091013 - In Review: Closer to Heaven (Park Jin-pyo, 2009) and Melodrama in Korean Cinema

Since the beginnings of narrative cinema, the genre of melodrama has held an important place in popular movies. In American cinema, the melodramas of D.W. Griffith helped establish film as a powerful medium. Since then, they have provided the framework for many of the most popular films around the world, from GONE WITH THE WIND (1939) to TITANIC (1997). This form proved so popular that many of the best loved movies of other nations also called on a version of melodrama, including the Korean industry. From the post-Korean War period to the present, melodrama has continued to be a major draw at the box office.
The term “melodrama” is slightly problematic, as it has many different meanings. It sometimes is seen as a specific genre, like the female-centered Hollywood drama of the classical era. But it can also be seen as a much larger mode of cinema practice. This is how scholar Linda Williams defines the term, and she lists 5 relevant features: (1) begins and hopes to end in a space of innocence; (2) heroes who achieve virtue through suffering; (3) characters who are clearly “good” or “evil”; (4) oscillates between passion and action, between being “too late” and “in the nick of time”; and (5) borrows from realism, but the realism serves the melodramatic passion and action. Using this definition, much of what counts as popular cinema is melodramatic. To this definition, I would also add the general “excess” of emotion often associated with the very adjective “melodramatic”.
Many Korean films belong to this mode, including classical Korean films like MADAME FREEDOM (1956) and THE HOUSEMAID (1960). But a number of contemporary films have sought to combine the basic melodramatic situation with a greater realism that mitigates the emotional excess. Korean film critic Darcy Paquet identifies one such film, Hur Jin-ho’s CHRISTMAS IN AUGUST (1998), as representing a re-examination of the traditional melodrama even as it shares characteristics of this mode. I would also consider Lee Chang-dong’s work as belonging to this Korean realist melodrama subset, especially OASIS (2002) and SECRET SUNSHINE (2007). All of these films have plots that one would call melodramatic: a dying man starts a romance with a young woman; a woman with cerebral palsy starts a relationship with an ex-con; a young widow loses her young son to a murder-kidnapping; etc. But directors like Hur and Lee seek to ground this material in reality through their reserved use of film technique, especially the use of long takes. They also de-dramatize the situations, refusing the normal excesses of emotion typically on display.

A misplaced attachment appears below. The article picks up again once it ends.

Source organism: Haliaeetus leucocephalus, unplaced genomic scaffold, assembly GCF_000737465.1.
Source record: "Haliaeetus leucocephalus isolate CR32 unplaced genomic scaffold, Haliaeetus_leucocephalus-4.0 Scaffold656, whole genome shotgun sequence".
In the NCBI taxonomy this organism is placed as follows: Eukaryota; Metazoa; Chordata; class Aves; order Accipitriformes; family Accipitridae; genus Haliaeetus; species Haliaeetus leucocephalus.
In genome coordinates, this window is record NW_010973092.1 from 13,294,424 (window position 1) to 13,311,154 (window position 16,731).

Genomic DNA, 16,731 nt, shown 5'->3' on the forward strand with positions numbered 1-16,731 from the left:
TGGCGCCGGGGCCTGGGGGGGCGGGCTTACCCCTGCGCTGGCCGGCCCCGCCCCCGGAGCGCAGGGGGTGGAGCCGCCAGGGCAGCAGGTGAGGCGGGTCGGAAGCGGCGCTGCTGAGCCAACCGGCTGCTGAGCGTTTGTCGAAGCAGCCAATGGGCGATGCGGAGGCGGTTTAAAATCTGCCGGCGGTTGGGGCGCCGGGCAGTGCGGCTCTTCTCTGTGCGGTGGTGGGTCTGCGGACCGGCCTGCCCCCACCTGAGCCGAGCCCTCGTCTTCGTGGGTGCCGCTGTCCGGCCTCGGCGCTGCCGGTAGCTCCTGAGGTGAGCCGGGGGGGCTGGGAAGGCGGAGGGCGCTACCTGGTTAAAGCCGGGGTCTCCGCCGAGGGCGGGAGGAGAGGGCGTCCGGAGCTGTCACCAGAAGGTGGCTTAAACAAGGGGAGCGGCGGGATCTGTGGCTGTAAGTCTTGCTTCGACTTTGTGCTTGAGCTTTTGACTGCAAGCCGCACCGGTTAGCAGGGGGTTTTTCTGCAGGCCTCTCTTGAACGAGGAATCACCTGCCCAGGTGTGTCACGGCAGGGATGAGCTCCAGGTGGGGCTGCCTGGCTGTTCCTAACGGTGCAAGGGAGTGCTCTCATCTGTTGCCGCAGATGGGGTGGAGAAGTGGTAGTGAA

Director Park Jin-pyo’s 2005 film YOU ARE MY SUNSHINE can also be considered as part of this movement, and the first half of his new film CLOSER TO HEAVEN seemed headed in this direction. The plot revolves around a man, Jong-woo, suffering from ALS (Lou Gehrig’s disease). He begins a romance with a woman, Ji-soo, who works at a funeral parlor. Despite this overwrought set-up, the film chooses a much more distanced approach, allowing the relationship to develop naturally and avoiding the cliches of “disease of the week” stories. There is even an homage to CHRISTMAS IN AUGUST when Jong-woo takes his own “death photo”, and the story resembles OASIS in pairing a victim of disease with a social outcast (in addition to her job at a funeral home, Ji-soo has been divorced twice). Unfortunately, the promising first half gives way to a second half that seems to be simply a showcase for actor Kim Myeong-min. Like Moon So-ri’s in OASIS, this is a physically demanding role involving massive transformation. Of course, ever since Robert DeNiro’s Method-style weight gain in RAGING BULL, endangering one’s body in the service of art has been the ultimate signifier of actorly truth. The performance here is indeed fine and admirable, but Park does not really use it for anything of interest. Instead, it is simply a borrowing from realism that is just servicing the pathos of the passion and action of this couple’s doomed romance. The second half takes place mostly in a hospital ward, in which we see a number of other patients and their sub-plots. None of these characters are really established, and even a fairly ordinary film like AWAKENINGS (1990) handles this material better. Park even mentions briefly the controversy around euthanasia that is often associated with this disease, but it is never actually explored. The last 20 minutes features at least 3 or 4 places where the film could logically end, but it never does. There is little consistency in tone, and the ending feels like pandering. This is really too bad, because there are things to like here. But one would be better served to explore some of the previously mentioned titles. Unless, of course, you want just a straightforward weepie, in which case this will serve you fine.
CLOSER TO HEAVEN is currently playing with English subtitles at selected theatres in Seoul, including Cinus theatre in Gangnam (subway line 2, exit 5).
Posted by Marc Raymond in Film on Oct 1 2009